3D printing and additive manufacturing may be destined to change how we make and acquire objects forever. But it’s also spurring a shadow revolution—one that focuses on how to stop us from replicating.
3D printing offers some phenomenal opportunities to advance medical care , and not just for humans. At Auburn University College of Veterinary Medicine, doctors are using a MakerBot 3D printer to make delicate doggie surgery possible.
Defense Systems reports on the Army’s 3D printing operation at the Picatinny Arsenal in New Jersey, describing how they’ve been using additive manufacturing to print antennas into helmets, sensors into clothes, and even whole functioning batteries— among other things .
With 3D printers dropping below the US$200 mark , the home 3D printing revolution appears to be getting into full swing, which is great … if you want to make things out of plastic. Unfortunately, the price of commercial metal 3D printers means the ability to print metal objects has remained out of reach of most people.
It’s been three years since a massive earthquake ravaged Haiti, and the island nation is still recovering. One large and pervasive obstacle is a lack of supplies—specifically, medical supplies. So iLab Haiti is exploring how 3D printing can be used to just make them on the spot.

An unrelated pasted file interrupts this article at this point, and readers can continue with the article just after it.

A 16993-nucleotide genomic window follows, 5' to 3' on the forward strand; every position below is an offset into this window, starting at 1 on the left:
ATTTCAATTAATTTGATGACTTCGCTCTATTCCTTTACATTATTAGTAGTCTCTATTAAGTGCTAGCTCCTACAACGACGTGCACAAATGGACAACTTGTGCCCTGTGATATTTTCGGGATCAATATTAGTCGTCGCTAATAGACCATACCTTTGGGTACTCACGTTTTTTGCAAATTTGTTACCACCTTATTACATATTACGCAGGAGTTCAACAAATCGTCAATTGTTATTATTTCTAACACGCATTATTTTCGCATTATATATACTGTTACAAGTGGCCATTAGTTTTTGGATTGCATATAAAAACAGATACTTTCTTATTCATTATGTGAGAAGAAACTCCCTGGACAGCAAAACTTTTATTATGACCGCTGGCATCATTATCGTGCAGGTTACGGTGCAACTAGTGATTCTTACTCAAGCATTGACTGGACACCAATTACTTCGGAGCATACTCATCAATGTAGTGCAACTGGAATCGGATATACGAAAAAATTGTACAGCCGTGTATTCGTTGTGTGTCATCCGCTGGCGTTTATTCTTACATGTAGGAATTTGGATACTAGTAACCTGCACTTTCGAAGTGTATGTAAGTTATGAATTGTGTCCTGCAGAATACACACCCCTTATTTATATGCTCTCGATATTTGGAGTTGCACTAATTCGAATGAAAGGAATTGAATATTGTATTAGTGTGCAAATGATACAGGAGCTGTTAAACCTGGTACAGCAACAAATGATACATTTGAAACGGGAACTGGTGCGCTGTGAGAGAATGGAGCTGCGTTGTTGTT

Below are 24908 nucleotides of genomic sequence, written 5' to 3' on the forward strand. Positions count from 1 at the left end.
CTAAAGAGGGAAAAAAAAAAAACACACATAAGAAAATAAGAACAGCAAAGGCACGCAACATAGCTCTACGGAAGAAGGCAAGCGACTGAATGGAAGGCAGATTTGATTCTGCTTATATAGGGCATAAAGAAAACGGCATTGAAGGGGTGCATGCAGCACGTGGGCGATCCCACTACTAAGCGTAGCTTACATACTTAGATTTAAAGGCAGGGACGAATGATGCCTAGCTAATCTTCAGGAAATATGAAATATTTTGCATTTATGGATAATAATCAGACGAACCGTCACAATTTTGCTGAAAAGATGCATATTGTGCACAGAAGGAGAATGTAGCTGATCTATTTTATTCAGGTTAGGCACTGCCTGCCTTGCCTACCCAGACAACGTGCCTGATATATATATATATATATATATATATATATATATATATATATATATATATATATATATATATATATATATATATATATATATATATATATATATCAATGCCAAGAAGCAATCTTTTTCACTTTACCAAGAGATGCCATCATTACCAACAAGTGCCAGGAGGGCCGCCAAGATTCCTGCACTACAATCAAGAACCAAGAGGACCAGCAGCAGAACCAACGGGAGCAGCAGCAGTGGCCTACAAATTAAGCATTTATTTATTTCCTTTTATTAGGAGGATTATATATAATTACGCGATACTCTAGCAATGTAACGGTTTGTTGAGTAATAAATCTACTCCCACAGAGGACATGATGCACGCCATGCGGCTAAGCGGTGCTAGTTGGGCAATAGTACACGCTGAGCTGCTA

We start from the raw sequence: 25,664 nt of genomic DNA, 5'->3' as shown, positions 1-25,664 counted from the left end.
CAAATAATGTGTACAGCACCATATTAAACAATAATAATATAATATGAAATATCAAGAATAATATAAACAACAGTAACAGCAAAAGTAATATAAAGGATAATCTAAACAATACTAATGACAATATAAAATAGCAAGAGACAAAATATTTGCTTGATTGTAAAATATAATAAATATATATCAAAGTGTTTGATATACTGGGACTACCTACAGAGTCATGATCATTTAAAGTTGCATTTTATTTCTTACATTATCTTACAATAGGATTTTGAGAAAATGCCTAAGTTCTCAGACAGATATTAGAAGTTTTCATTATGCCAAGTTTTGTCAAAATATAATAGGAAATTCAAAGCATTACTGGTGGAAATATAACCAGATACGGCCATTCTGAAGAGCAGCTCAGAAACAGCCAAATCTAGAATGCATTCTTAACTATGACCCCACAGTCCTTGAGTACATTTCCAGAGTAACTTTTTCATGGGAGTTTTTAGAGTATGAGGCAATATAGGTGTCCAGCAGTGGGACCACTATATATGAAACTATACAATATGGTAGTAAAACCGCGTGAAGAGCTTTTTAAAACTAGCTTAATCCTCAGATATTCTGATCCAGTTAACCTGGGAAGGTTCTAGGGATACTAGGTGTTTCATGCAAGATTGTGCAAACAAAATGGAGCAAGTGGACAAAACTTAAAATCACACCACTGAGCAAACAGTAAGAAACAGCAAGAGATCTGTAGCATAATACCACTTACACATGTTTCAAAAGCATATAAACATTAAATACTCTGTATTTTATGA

We all know by now that 3D printing is the future of manufacturing—even the president says so . The march of progress doesn’t always move as quickly as we’d like, however, especially when the military-industrial complex is involved. While 3D printing machines are becoming steadily cheaper and the possibilities incredibly sophisticated , the disparate branches of the U.S
We examined the Italian KentStrapper Volta 3D printer and found a very solid design. The Volta uses a laser-cut wood frame, unlike other models that have shifted to metal frames, but does use linear bearings to provide smooth mechanical movements.
There are not a lot of details, but an agreement was reached between 3D Systems and Motorola, whereby 3D Systems would produce 3D printed “modules” to be used in Motorola’s modular smartphone venture, Project Ara.
In a recent press release, Lomiko Metal, a Vancouver based firm, announced its intention to create a laboratory dedicated to the development of “graphene-enhanced” 3D printing materials.